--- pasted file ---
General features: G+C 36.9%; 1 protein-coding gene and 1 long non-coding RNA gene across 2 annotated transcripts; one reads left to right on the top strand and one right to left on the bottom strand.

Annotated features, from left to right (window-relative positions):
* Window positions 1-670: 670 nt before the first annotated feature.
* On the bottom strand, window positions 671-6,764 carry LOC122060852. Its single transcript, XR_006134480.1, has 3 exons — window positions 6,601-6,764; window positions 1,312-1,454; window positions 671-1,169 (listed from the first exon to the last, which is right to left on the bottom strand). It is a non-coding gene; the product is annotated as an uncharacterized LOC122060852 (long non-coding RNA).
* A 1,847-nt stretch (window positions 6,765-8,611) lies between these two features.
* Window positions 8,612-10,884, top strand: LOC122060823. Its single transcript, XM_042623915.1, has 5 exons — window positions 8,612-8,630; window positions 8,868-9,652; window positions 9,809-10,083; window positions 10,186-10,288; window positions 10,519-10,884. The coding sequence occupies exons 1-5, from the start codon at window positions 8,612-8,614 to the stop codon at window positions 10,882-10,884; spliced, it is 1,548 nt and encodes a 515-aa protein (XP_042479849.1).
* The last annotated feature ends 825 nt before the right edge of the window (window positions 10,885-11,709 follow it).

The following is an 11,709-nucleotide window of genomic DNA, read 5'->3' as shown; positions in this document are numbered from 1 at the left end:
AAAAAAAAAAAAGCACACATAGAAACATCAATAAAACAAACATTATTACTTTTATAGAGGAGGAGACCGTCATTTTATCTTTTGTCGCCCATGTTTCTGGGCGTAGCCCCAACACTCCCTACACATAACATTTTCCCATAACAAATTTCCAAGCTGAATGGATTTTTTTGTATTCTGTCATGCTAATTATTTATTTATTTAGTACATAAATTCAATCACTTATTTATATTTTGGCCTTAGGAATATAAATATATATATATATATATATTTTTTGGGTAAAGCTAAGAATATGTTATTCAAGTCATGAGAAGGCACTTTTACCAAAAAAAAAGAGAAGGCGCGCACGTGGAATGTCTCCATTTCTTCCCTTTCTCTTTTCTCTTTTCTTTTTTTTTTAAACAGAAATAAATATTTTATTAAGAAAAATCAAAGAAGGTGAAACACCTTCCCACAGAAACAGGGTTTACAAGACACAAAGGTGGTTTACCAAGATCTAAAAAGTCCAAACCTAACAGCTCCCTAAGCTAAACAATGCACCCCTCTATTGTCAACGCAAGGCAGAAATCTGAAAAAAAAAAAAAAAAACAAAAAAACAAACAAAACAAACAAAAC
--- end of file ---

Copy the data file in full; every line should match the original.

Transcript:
General features: G+C 36.9%; 1 protein-coding gene and 1 long non-coding RNA gene across 2 annotated transcripts; one reads left to right on the top strand and one right to left on the bottom strand.

Annotated features, from left to right (window-relative positions):
* Window positions 1-670: 670 nt before the first annotated feature.
* On the bottom strand, window positions 671-6,764 carry LOC122060852. Its single transcript, XR_006134480.1, has 3 exons — window positions 6,601-6,764; window positions 1,312-1,454; window positions 671-1,169 (listed from the first exon to the last, which is right to left on the bottom strand). It is a non-coding gene; the product is annotated as an uncharacterized LOC122060852 (long non-coding RNA).
* A 1,847-nt stretch (window positions 6,765-8,611) lies between these two features.
* Window positions 8,612-10,884, top strand: LOC122060823. Its single transcript, XM_042623915.1, has 5 exons — window positions 8,612-8,630; window positions 8,868-9,652; window positions 9,809-10,083; window positions 10,186-10,288; window positions 10,519-10,884. The coding sequence occupies exons 1-5, from the start codon at window positions 8,612-8,614 to the stop codon at window positions 10,882-10,884; spliced, it is 1,548 nt and encodes a 515-aa protein (XP_042479849.1).
* The last annotated feature ends 825 nt before the right edge of the window (window positions 10,885-11,709 follow it).

The following is an 11,709-nucleotide window of genomic DNA, read 5'->3' as shown; positions in this document are numbered from 1 at the left end:
AAAAAAAAAAAAGCACACATAGAAACATCAATAAAACAAACATTATTACTTTTATAGAGGAGGAGACCGTCATTTTATCTTTTGTCGCCCATGTTTCTGGGCGTAGCCCCAACACTCCCTACACATAACATTTTCCCATAACAAATTTCCAAGCTGAATGGATTTTTTTGTATTCTGTCATGCTAATTATTTATTTATTTAGTACATAAATTCAATCACTTATTTATATTTTGGCCTTAGGAATATAAATATATATATATATATATATTTTTTGGGTAAAGCTAAGAATATGTTATTCAAGTCATGAGAAGGCACTTTTACCAAAAAAAAAGAGAAGGCGCGCACGTGGAATGTCTCCATTTCTTCCCTTTCTCTTTTCTCTTTTCTTTTTTTTTTAAACAGAAATAAATATTTTATTAAGAAAAATCAAAGAAGGTGAAACACCTTCCCACAGAAACAGGGTTTACAAGACACAAAGGTGGTTTACCAAGATCTAAAAAGTCCAAACCTAACAGCTCCCTAAGCTAAACAATGCACCCCTCTATTGTCAACGCAAGGCAGAAATCTGAAAAAAAAAAAAAAAAACAAAAAAACAAACAAAACAAACAAAAC